Act 2, Scenes 4–5 Summary
Two months later, Lyons arrives at the house and calls for Rose, who tells him to be quiet because she has just gotten Raynell, the baby, to sleep. She says that Troy will be back any moment if he wants to wait for him—he has twenty dollars to give back to him—but Lyons says he needs to pick up Bonnie, so Rose tells him to put the money on the table, and it will get to Troy.
As Lyons is leaving, Cory arrives. Lyons asks how he is, apologizing for missing his graduation. Cory says he is trying to find a job, and Lyons suggests he talk to Troy.
Cory goes outside and begins swinging a baseball bat. Troy arrives just as Rose is leaving for church with Raynell and a cake for a bake sale. Rose tells Troy that his twenty dollars from Lyons is on the table. She refuses to tell Troy when she will be back and tells him dinner is on the stove. Then she leaves.
Troy sits on the steps, takes out a bottle of gin, and is singing to himself when Bono enters the yard. Bono has not visited for "a month of Sundays," having been unable to catch up with Troy since his promotion. Troy says he is thinking about retiring, because driving is lonely, unlike working at the back of the truck. He asks how Lucille is, and Bono says that she is all right, although her arthritis has been flaring. He turns down Troy's offer of gin, saying he is on his way to Skinner's to play dominoes.
Lucille has told Rose that Bono finally bought her a new refrigerator, and Rose has told Lucille that Troy finally built his fence. Bono says they can therefore "call it even." He leaves.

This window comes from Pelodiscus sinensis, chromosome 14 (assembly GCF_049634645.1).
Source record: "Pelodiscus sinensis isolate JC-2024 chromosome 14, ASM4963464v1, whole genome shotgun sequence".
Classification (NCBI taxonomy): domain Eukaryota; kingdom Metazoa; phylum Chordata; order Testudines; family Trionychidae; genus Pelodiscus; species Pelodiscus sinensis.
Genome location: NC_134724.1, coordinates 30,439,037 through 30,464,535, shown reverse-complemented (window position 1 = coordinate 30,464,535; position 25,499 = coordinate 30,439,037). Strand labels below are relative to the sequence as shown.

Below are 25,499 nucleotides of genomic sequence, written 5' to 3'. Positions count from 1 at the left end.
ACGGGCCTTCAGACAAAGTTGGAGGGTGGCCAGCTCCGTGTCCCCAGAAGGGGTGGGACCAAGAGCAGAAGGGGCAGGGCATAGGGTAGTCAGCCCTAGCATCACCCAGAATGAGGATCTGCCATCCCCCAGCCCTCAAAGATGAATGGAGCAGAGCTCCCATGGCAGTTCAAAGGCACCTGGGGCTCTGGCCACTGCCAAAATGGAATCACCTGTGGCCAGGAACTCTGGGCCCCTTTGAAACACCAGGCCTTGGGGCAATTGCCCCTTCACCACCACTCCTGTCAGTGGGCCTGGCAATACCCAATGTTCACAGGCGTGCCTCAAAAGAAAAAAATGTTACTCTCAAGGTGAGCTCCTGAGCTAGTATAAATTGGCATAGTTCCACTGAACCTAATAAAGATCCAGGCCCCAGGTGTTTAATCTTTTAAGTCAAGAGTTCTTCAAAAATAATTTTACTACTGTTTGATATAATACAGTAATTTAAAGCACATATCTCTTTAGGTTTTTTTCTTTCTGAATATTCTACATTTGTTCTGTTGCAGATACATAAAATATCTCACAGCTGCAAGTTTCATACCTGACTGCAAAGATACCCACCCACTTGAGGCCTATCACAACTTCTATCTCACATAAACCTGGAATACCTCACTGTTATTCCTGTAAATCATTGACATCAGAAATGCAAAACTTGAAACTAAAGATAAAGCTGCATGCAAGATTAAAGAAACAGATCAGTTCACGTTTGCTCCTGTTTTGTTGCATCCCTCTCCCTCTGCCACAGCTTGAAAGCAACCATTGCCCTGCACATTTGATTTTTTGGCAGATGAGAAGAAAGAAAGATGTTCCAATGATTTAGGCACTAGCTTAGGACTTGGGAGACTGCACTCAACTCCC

Cory enters and tells Troy he needs to pass him. Troy is in the middle of the steps and tells Cory that this is his house. He tells Cory to say "excuse me," and the pair begin a scuffle.
Cory tells Troy that he isn't scared of him. Troy asks whether Cory plans simply to walk over him, and Cory says that he no longer needs to say "excuse me" to Troy, because he no longer counts in the household. He tells Troy again to get out of his way.
Troy tells Cory that he has spent seventeen years worrying about Cory. He tells him to act like a man and leave the house, which Troy has worked and paid for. Cory says that Troy has never given him anything; he has only held him back and made him afraid. He says that Rose, too, is scared of Troy.
Troy is furious, advancing toward Cory, who tells him he is just an old man and cannot hurt him. Troy says that Cory is "just another nigger on the street" to him. He tells Cory to get out of his yard, and Cory picks up the baseball bat and begins swinging it at Troy. The pair struggle over the bat, and Troy triumphs, holding it over Cory. He tells Cory to get out of his house.
Cory gets up, leaves, and says to tell Rose he will be back for his things. Troy says he will leave them on the outside of the fence.
Troy assumes a batting posture and begins to taunt Death, telling him it is "between you and me now!" He says he is ready for Death, but he won't "go easy."
It is 1965, on the morning of Troy's funeral. Rose, Lyons, and Bono are gathered in the garden when Raynell, in a flannel nightgown, emerges and begins poking around, saying that she wants to see if her garden has grown yet.
Rose tells her to give it a chance and it will grow. In the meantime, Raynell must come in and get ready.
Cory arrives in a Marine corporal's uniform, carrying a duffel bag. He asks Raynell if her mother is home. Raynell does not recognize Cory.
Rose is shocked to see Cory, and the pair embrace. Rose cries, not having expected Cory to make it. She says that Gabriel is still in the hospital, and it is unclear whether he will be able to come.
Rose reminds Raynell that Cory is her brother. She tells everyone to come into the house for breakfast, but Cory says he doesn't want anything. Rose exits with Raynell.
Lyons asks whether Cory is thinking about getting married. He and Bonnie have been separated for...
(The entire section is 1,151 words.)